South Africa 22.10.2013 07:00 am

Parks must own up, says heir

Innisfree Park resident Rodson Chauke poses for a portrait, 09 October 2013, Sandton, Johannesburg.  The informal settlement that is built on a public park has been inhabited by its residents since 1963. The land was originally privately owned but was sold to City Parks. Picture: Alaister Russell

Innisfree Park resident Rodson Chauke poses for a portrait, 09 October 2013, Sandton, Johannesburg. The informal settlement that is built on a public park has been inhabited by its residents since 1963. The land was originally privately owned but was sold to City Parks. Picture: Alaister Russell

All the land on which the Innisfree Park is located in Sandown, Sandton, is owned by the Johannesburg City Parks and not the donors of the property as previously asserted by the custodians of the city’s green heritage.

The revelation comes after The Citizen published a story earlier this month in which City Parks said the removal of an informal settlement on the prime land was the responsibility of the owners referring to the late Richard Lurie’s family, who donated the land in 1963.

The heir to the land, Charles Lurie, responded by pointing out that the land, in fact, was owned by City Parks following its donation and that this was clearly stated in the title deed. He further offered a copy of the document to be viewed for confirmation.

The document, obtained from City Parks, confirmed ownership of the land by the entity. It, however, further states under the heading Basis of Donation that the Luries “have exclusive right to use and occupation of the property, free of any rental or any other consideration whatsoever”, and that they “shall be responsible for the maintenance, repair and upkeep of the property or portion thereof, as the case of any services provided in respect thereof by the council”.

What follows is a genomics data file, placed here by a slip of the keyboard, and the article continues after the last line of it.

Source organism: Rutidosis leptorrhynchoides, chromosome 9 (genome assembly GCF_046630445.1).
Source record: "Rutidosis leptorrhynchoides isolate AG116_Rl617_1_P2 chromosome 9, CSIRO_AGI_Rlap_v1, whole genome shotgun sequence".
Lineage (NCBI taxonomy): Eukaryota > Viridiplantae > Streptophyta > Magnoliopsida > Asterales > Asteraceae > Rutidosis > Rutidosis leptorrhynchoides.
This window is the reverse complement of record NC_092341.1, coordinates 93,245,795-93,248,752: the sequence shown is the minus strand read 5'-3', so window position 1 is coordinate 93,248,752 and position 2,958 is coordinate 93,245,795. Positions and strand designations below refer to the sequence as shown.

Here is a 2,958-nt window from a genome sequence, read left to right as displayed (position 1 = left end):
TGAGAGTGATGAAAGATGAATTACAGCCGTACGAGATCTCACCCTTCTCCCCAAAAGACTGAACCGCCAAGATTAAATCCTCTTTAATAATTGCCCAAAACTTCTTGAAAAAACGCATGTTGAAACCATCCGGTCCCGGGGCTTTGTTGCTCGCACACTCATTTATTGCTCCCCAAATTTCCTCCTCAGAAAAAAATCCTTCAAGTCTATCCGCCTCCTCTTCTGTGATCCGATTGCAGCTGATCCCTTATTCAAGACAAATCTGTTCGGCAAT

Under the same section of donation conditions, the document states that as a result of the transaction, the Innisfree Park must be preserved as a public open space. In light of these conditions, Lurie has since threatened to take City Parks to court to reverse the donation due to the alleged contraventions.

The alleged contraventions included City Parks not acting against the informal dwelling, which Lurie said was expanding and posing a safety hazard in the area. He also said the restriction of public access to the recreational park was another contravention.

Contacted for comment, City Parks spokesman Jenny Moodley steered clear of the ownership revelation. She said the clause that stated that the Lurie family was responsible for the maintenance of the property included the informal settlement.

 

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